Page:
They also discovered notes indicating that Merritte was having problems when he was just six weeks old. He had a "staring expression" and reflexes that were "markedly hyperactive everywhere." He cried all the time.

A number of procedures were performed on Merritte at the time to determine what was wrong. The records show that the baby's hydrocephalus was congenital and not the result of meningitis (though he did contract meningitis in 1919, prior to Watson's experiment). Merritte was a very ill infant who, perhaps because of the hydrocephalus he had had since birth, couldn't see well and, according to his relatives, never learned to walk or talk.

At one point, doctors note that the baby's meningitis was the result of the procedures performed at the hospital. From the paper:

This is frank admission that the near-lethal infection that so devastated Douglas's early development and, we believe, diminished his responsivity, was iatrogenic [caused by treatment or examination]. We have not been able to determine the exact nature of this iatrogenic causation; presumably, the infection "was caused" accidentally (e.g., via improper needle sterilization), but we cannot exclude the possibility that the causation was experimental (i.e., Douglas may have been used for research by investigators other than Watson).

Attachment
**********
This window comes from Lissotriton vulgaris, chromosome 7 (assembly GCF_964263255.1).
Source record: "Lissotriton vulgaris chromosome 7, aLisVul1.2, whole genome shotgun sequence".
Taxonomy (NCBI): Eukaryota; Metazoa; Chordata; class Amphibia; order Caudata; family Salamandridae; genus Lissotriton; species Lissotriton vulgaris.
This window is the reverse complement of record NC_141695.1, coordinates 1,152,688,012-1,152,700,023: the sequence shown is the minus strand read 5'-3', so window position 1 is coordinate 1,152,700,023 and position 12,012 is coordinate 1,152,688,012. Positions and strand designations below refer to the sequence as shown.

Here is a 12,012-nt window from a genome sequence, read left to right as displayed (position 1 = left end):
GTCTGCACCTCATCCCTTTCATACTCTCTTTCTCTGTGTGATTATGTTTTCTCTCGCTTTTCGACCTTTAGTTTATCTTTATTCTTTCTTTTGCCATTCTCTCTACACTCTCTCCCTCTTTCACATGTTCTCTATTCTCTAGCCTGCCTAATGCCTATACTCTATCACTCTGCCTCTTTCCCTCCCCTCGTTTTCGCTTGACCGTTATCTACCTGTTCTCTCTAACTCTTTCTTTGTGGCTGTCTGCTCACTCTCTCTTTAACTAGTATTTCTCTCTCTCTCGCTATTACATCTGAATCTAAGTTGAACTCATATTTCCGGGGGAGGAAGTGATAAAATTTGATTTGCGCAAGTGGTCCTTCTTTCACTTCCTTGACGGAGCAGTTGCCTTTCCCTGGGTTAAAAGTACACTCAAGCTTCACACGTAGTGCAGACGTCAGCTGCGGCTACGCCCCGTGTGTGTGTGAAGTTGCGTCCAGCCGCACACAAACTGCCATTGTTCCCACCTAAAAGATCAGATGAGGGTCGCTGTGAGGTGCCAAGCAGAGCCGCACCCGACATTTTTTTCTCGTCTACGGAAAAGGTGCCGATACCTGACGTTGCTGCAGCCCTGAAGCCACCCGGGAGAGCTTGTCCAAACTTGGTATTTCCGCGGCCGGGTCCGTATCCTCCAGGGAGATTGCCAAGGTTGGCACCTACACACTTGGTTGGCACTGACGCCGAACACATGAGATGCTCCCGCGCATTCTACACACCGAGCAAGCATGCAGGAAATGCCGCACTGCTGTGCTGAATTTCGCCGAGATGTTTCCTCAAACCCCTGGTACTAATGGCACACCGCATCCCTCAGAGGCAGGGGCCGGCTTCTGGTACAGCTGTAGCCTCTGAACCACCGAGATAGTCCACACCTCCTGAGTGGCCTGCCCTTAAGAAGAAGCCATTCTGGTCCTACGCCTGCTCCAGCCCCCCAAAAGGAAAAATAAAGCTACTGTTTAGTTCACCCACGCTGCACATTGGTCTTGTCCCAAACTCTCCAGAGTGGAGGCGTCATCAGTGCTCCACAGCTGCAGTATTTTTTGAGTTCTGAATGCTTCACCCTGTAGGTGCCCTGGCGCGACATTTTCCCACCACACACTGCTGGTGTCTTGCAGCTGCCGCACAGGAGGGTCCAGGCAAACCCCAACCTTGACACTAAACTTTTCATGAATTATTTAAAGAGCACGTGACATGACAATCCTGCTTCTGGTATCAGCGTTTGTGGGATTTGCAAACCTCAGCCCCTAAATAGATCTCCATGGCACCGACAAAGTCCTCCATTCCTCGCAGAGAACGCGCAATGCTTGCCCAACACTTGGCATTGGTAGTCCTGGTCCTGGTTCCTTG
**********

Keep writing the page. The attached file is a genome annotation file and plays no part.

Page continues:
In other words, medical professionals caused, perhaps inadvertently or perhaps not, his debilitating condition before the infant was used in the unrelated fear experiment.

Why would Watson choose a neurologically damaged baby for his experiment? From the paper:

At first glance, a "normal" baby would be the logical choice. Presumably, a more cognitively developed child would be easier to condition and the results would have greater generality. According to Watson and Rayner (1920), Albert was chosen because he was "stolid and unemotional" (p. 1) and would experience "relatively little harm" (p. 2) from the fear induction procedure. If we accept the investigators’ rationale, a concern for children prompted them to select such an impassive baby.